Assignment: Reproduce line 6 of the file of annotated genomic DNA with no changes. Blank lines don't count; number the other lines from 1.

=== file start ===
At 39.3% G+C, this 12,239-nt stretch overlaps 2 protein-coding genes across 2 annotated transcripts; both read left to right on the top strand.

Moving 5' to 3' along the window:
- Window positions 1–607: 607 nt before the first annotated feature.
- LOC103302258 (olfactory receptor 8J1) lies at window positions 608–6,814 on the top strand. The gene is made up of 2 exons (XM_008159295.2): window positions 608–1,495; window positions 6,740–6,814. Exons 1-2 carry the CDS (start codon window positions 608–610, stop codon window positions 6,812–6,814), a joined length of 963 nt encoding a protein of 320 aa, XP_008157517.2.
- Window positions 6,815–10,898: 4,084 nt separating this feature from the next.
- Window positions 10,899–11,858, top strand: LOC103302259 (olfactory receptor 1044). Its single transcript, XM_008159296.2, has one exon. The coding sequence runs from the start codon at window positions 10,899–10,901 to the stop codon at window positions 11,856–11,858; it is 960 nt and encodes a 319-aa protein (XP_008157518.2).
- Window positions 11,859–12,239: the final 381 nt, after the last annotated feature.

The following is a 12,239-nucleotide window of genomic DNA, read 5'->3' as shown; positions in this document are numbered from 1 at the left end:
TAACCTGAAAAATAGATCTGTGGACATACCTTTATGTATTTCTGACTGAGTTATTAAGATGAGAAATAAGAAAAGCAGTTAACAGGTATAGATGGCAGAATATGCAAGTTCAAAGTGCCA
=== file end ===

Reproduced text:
- Window positions 10,899–11,858, top strand: LOC103302259 (olfactory receptor 1044). Its single transcript, XM_008159296.2, has one exon. The coding sequence runs from the start codon at window positions 10,899–10,901 to the stop codon at window positions 11,856–11,858; it is 960 nt and encodes a 319-aa protein (XP_008157518.2).